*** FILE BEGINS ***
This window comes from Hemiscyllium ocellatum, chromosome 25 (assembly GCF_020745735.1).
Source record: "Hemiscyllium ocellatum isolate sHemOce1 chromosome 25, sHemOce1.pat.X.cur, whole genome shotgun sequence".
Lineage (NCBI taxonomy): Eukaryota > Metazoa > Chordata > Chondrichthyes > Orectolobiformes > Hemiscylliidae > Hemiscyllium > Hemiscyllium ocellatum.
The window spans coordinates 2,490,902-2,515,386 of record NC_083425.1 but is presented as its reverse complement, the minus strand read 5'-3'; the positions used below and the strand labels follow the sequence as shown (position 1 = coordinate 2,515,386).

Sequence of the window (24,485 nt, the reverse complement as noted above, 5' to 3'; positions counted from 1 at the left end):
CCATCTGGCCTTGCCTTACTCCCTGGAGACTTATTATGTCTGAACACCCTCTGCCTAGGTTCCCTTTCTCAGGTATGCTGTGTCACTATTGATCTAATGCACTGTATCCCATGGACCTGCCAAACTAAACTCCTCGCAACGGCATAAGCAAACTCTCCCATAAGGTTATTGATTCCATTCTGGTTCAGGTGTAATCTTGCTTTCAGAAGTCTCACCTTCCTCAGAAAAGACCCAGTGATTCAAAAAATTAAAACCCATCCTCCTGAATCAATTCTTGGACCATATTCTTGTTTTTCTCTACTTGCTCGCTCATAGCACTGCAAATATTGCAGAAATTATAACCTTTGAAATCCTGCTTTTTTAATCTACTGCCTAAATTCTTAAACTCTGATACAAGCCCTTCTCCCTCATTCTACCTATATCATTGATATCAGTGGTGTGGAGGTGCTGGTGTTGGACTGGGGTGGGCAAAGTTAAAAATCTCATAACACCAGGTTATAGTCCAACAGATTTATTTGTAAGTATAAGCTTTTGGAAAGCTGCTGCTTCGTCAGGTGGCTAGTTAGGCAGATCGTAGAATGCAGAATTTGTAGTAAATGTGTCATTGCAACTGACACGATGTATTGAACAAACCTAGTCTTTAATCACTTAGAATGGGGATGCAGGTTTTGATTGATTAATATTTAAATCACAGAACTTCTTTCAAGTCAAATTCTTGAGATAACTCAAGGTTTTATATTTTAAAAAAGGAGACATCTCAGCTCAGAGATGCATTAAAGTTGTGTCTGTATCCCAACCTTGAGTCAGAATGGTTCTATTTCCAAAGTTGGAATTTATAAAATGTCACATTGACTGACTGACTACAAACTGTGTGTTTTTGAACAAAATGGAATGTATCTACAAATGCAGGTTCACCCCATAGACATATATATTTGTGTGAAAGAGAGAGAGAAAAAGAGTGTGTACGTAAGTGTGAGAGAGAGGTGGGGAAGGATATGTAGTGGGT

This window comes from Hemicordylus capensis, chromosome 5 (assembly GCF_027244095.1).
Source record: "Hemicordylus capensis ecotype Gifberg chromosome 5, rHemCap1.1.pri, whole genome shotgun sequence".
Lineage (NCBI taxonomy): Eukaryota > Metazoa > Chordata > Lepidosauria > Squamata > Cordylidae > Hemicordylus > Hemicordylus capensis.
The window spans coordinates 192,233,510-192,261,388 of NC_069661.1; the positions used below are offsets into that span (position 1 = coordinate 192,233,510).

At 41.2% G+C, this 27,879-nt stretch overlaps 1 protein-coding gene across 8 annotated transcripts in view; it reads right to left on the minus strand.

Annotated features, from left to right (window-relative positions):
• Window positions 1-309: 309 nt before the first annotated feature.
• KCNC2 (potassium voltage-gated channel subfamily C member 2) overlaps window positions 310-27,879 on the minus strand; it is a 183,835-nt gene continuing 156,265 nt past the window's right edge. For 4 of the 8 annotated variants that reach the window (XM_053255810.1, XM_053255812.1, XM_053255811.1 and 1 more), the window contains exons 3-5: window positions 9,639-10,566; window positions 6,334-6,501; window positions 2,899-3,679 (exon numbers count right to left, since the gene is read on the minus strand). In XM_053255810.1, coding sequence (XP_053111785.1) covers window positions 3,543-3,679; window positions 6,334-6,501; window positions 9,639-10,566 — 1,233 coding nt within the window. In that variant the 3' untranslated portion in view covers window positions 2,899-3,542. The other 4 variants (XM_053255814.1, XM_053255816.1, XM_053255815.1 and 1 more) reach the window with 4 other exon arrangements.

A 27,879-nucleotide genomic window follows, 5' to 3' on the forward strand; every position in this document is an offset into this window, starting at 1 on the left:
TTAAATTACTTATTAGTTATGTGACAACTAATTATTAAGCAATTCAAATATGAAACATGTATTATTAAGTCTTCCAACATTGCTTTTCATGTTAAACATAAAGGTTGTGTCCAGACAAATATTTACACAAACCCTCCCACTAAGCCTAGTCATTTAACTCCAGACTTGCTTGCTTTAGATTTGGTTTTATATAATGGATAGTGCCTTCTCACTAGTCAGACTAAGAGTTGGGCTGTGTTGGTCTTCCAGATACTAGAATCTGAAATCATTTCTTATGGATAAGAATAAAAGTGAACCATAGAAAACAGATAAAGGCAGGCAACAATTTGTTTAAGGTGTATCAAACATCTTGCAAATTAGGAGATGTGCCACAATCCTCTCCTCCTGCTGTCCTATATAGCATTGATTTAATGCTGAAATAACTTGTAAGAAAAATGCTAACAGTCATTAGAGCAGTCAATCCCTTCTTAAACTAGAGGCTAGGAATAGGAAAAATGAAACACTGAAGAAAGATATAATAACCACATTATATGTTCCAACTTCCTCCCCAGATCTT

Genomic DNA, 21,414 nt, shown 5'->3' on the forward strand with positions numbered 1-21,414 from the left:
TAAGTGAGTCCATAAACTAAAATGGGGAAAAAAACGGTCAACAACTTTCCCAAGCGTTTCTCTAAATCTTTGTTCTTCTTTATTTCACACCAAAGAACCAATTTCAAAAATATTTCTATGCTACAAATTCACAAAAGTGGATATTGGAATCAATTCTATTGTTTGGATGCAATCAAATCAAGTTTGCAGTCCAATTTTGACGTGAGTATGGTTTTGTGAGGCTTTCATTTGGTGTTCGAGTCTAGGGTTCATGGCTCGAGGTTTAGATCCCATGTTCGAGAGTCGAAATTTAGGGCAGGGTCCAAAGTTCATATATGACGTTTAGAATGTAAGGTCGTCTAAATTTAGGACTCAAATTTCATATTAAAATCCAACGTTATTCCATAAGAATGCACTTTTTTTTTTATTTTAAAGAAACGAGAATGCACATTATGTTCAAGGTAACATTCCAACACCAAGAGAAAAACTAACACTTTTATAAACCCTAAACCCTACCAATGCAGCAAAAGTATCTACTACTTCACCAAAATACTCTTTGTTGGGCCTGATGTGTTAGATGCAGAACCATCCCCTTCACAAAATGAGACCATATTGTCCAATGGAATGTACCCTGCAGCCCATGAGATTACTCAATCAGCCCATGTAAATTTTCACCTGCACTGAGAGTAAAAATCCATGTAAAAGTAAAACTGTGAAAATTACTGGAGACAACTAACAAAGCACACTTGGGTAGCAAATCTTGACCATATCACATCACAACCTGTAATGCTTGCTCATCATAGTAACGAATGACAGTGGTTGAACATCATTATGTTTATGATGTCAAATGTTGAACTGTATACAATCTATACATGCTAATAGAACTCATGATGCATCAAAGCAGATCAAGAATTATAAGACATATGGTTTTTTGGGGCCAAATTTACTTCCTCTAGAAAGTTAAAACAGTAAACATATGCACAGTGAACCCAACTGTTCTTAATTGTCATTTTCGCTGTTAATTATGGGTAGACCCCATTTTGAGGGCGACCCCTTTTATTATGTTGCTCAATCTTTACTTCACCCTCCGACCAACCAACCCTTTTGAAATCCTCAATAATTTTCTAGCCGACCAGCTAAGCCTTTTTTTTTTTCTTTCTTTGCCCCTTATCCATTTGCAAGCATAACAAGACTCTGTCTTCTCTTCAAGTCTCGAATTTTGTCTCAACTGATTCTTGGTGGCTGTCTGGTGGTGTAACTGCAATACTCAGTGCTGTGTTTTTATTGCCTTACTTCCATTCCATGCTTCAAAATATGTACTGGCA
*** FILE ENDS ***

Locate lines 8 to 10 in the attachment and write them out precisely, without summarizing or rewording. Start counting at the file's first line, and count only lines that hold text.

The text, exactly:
Source record: "Hemicordylus capensis ecotype Gifberg chromosome 5, rHemCap1.1.pri, whole genome shotgun sequence".
Lineage (NCBI taxonomy): Eukaryota > Metazoa > Chordata > Lepidosauria > Squamata > Cordylidae > Hemicordylus > Hemicordylus capensis.
The window spans coordinates 192,233,510-192,261,388 of NC_069661.1; the positions used below are offsets into that span (position 1 = coordinate 192,233,510).